Pick of the Week

Sight and Sound

When trying to put a label on composer and performer Steve Roach's music, an intrepid cataloger will not have an easy time. On the local musician's Web site (steveroach.com), the terms ambient, atmospheric and electronic are used to describe his work.

Roach says ambient music "... is more environmental and can become part of your living space." Sometimes heard in the background on television shows and in movies, the genre is defined by Wikipedia as "... music that would envelop the listener without drawing attention to itself ... characterized by integration of electronic, electric and acoustic musical instruments."

Integration is an appropriate term used to describe Roach's music. His atmospheric pieces "... create a sense of expansion. ... It's what one would feel when looking up into space," he explains. And his electronic music blends rhythmic and tribal elements to create a dynamic sound.

With the use of items ranging from synthesizers, rocks and seeds to the didgeridoo, Roach's music comes in many forms. But whether it's serene music or "techno-tribal," there is one common theme throughout.

"In my style of music, it's a common occurrence to have an uninterrupted flow," says Roach. His latest CD release, Immersion: Two, contains one piece entitled "Artifact Ghost" and runs for 73 minutes. Because of its continuous, flowing nature, the piece "can play for two days, and you never grow tired of it," says Roach. And he elegantly suggests "it adds the perfect blend of incense to your living space."

Roach began creating his blend of ambient, atmospheric and electronic music in the late '70s. According to his Web site, Roach's Dreamtime Return and Structures From Silence albums were voted in the "25 Most Influential Ambient Albums of All Time" in a 2002 poll conducted by the now-defunct New Age Voice magazine. His music has also been featured in the films Heat, Pitch Black and 187. He started his own label, Timeroom Editions, in 1998. Roach has 18 releases on the label, all his own work.

Roach's latest DVD, Kairos: The Meeting of Time and Destiny, combines music and visuals. "I've been using visuals in music for 20 years," he says. "This original project started in 2000 at a concert in Golden Gate Park. ... It was in a more raw form. I started adding more visuals from other artists. I was able to shape it into a concise and dynamic (form)."

Kairos, produced and edited by Tucson-based video and music producer Roger King, contains eight continuous tracks of music and the work of five light, film and digital artists: Lynn Augstein, Steve Lazur, Steven Rooke, John Vega and John Wadsworth. The visuals range from nature scenes to computer animation. Reviewer Phil Derby from Electroambient Space writes, "The mind-altering visuals are like having your own laser light show at home."

The music fuses meditative, rhythmic and environmental sounds. One moment, you may hear a clap of thunder, and moments later, an electronic beat. Afterward, you hear expansive sounds that could be characterized as space music--like the music you might hear at a planetarium. The term "space music" was coined by radio producers Stephen Hill and Anna Hill.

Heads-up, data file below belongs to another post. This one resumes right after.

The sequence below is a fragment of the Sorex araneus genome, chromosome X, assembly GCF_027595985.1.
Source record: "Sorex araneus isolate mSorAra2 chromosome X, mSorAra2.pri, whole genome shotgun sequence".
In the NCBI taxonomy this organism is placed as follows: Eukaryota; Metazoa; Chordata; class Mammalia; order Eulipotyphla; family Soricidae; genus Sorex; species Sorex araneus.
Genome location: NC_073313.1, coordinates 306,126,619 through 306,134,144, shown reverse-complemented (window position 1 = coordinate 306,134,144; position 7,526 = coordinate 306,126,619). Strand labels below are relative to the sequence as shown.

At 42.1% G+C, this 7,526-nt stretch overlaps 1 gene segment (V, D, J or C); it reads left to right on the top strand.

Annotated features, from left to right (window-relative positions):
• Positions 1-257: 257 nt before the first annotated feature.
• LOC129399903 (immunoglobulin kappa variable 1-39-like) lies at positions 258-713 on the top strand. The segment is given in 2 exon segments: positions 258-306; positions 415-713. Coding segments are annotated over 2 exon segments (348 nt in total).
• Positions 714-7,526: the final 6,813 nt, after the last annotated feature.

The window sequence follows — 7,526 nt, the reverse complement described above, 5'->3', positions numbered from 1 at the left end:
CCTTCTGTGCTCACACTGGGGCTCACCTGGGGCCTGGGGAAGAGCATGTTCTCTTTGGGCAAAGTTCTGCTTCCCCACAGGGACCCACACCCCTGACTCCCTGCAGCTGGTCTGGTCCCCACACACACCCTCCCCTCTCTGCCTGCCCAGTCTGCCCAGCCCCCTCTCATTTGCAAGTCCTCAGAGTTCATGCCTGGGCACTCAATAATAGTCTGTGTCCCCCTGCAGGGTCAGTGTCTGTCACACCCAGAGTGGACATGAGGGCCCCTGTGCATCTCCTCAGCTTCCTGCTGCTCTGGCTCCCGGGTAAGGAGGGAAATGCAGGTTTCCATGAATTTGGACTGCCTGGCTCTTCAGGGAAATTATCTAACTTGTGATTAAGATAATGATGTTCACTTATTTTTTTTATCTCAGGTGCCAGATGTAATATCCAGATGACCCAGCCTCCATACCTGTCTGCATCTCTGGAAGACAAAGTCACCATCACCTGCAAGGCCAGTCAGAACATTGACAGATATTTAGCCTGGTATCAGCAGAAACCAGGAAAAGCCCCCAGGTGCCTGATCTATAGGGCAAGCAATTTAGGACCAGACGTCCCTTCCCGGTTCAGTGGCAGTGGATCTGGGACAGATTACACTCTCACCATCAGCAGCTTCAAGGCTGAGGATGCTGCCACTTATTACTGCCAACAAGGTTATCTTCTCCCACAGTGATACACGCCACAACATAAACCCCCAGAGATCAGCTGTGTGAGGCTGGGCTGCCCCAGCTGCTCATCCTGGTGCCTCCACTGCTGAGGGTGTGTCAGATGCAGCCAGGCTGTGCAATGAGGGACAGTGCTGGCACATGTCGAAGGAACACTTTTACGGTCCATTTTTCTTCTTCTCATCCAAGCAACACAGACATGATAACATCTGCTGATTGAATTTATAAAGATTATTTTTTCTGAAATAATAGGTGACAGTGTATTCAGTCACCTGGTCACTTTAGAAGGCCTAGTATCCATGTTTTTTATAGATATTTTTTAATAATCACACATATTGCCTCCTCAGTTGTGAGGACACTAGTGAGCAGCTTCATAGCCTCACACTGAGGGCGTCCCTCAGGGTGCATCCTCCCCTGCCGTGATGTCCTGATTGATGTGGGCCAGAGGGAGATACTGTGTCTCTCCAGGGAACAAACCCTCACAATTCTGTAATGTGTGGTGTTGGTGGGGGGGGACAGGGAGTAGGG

With such a wide array of sounds on the DVD (you can see and hear clips on Roach's Web site), it's easy to understand why he says he works like a visual painter. A piece of visual art is not created in one sitting. And neither are Roach's creations. He will work on different angles, coming back to a piece many times.

But Roach does not look at time in a common fashion. The DVD's complete title, Kairos: The Meeting of Time and Destiny, is named after a purpose of Roach's music: "to alter the sense of day-to-day time and move from a nonlinear sense of time."

In this meeting of time and destiny, one can experience a nonordinary sense of reality. Roach says it's a place where many things are possible. "It's the recognition of a moment in the present and responding to that, drawing from that creatively. ... In my DVD, I share a sense of that with people."

Roach says he is personally inspired by the Sonoran Desert. After living in Los Angeles for 12 years, he moved to Tucson in 1990. He says he fell in love with the area the day he arrived. Reminiscing about the feelings he had as a child visiting the desert in California, Roach says he feels like he is home here.

Fans of Roach's work know about his love of the desert and come from far and wide to see him perform here. He says at least 100 people travel from different parts of the country to see him in Tucson. Last year's concert at The Muse sold out. Perhaps in regard to ticket buying and Roach's Meeting of Time and Destiny, it's appropriate to say time is of the essence.

Steve Roach presents a concert of soundscapes set to visuals from his new DVD, Kairos: The Meeting of Time and Destiny, at 7:30 p.m., Saturday, Sept. 23. The show will be held at the Berger Performing Arts Center, 1200 W. Speedway Blvd. Tickets are $20, available in advance at Hear's Music and at steveroach.com. Tickets will also be available at the door.